People supporting and opposing the March for England in Brighton on Sunday (27 April) have been ordered to stay apart.
Sussex Police announced that they were imposing the legal orders today – St George’s Day.
Scores of people are expected to take part in the march and protest, which last year cost the taxpayer £500,000 in policing costs and forced seafront businesses to close.
In an attempt to keep the peace, Sussex Police today issued two notices aimed at keeping the nationalist group and counter-protesters apart before the march.
The force said that anyone who fails to obey could face arrest.
Superintendent Steve Whitton, of Sussex Police, said: “As always, our priority is public safety, whether they be in the march, counter protest or anyone else in the city.
“It is vitally important that those attending the event work with us and comply with directions or other restrictions which we will need to give to keep people safe.
“Unlawful behaviour – or that which goes beyond what could be considered reasonable in terms of peaceful protest – will not be tolerated.”
The conditions have been imposed under the Public Order Act 1986.
The first states that the March for England should only assemble on the eastbound carriageway of the A259 King’s Road between West Street and Middle Street.
The second restricts counter-protesters to assembling on the seafront promenade south of King’s Road between the corner of Black Lion Street and East Street.
The notices add that protests should take place only between 11am and 2pm.
The seafront march is due to begin at 12.30pm. Once the nationalist group reaches Pool Valley it will turn round and return to the West Street junction.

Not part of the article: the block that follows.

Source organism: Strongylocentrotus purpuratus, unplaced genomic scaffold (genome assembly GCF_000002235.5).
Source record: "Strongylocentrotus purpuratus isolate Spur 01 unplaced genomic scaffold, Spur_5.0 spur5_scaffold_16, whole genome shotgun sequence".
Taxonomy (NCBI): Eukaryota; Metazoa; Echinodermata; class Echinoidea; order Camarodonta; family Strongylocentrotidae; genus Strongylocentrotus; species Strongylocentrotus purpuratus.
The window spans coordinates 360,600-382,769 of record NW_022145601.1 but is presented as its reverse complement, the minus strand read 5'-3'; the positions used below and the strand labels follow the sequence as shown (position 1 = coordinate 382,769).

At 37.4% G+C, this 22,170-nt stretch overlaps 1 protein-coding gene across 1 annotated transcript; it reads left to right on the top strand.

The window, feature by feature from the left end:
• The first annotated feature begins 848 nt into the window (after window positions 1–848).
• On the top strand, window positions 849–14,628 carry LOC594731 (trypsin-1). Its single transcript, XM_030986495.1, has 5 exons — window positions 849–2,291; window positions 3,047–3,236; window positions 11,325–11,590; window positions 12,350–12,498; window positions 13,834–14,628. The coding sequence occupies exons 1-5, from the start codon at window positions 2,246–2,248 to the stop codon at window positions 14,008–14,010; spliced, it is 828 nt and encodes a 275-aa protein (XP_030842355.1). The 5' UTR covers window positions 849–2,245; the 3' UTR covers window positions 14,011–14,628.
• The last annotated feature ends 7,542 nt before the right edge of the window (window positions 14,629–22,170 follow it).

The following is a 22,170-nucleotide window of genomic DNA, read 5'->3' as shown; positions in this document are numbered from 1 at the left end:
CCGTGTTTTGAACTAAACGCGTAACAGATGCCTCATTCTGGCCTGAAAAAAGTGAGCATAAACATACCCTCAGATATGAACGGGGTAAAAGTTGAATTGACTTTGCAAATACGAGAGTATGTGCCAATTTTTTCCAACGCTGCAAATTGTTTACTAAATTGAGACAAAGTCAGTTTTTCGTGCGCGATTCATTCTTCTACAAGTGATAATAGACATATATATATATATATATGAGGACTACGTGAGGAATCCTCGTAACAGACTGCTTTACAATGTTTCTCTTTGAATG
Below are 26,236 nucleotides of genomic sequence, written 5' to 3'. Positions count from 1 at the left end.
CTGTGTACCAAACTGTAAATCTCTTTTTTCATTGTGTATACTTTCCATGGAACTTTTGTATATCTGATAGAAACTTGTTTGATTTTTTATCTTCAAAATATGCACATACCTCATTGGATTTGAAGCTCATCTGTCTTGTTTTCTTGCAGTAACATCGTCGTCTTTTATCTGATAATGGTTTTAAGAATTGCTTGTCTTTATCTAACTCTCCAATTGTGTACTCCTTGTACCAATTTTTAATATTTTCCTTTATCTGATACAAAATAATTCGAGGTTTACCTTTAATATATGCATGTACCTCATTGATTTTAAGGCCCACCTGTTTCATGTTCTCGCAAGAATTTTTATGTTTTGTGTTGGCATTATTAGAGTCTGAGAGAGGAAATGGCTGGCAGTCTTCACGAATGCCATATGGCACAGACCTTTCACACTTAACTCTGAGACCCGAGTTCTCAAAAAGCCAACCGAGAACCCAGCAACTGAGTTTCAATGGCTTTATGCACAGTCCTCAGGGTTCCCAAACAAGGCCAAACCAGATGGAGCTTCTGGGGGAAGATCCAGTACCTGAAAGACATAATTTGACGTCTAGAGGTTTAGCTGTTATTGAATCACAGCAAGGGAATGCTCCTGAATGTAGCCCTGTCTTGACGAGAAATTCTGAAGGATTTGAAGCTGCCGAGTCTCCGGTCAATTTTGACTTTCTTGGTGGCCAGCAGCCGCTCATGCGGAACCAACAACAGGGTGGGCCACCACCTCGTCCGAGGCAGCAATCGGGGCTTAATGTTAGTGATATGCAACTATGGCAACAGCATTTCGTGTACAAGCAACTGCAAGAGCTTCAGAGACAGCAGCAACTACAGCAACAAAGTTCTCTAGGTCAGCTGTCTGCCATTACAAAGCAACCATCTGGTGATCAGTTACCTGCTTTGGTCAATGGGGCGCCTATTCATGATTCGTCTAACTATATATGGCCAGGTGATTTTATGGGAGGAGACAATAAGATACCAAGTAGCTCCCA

It is expected to finish at about 1.30pm with roads reopening shortly after.
Sussex Police added that those taking part in the march would not be allowed to carry banners, other than those in support of the March for England or the cross of St George.
The police said that they would also be prevented from engaging in any unlawful behaviour.
Officers added that they would have the right to stop and search people on the day.
Anyone wearing a mask or covering their face would be asked to show their identity. Those refusing would face arrest.
The Public Order Act powers will be in effect between 7am and 9pm on Sunday.
Politicians and union representatives are among those who have already criticised those taking part in the march.
Brighton and Hove Unison has advocated people opposing the March for England.
Conservative councillor Geoffrey Theobald called for the event to be banned from the seafront, adding: “I don’t think it is appropriate in our city centre and on the seafront. This is our shop window and this event no doubt puts people off coming to our city and spending money.
“It is also a disastrous day for those businesses along the front.”
Labour group leader Warren Morgan said: “March for England is seen by many as being closely associated with far-right racist groups like the English Defence League.
“Their march causes fear among residents and disruption to businesses. I have told organisers to their face that they should take their event elsewhere and are not welcome in our city.”
At a recent Brighton and Hove City Council meeting at Hove Town Hall the march was debated.
Council leader Jason Kitcat said: “We share their (the Conservatives’) concern about the impact this march has on the city.
“It’s tough for businesses and residents. But the suggestion that this can be simply relocated just isn’t true.”
His Green Party colleague Councillor Leo Littman spoke about relatives who had to flee Nazi Germany, saying: “I come from a family who wasn’t alone in thinking that the best way to deal with the fascists was to ignore them.”
He was speaking in response to calls for the counter-protesters to stay away and ignore the march.
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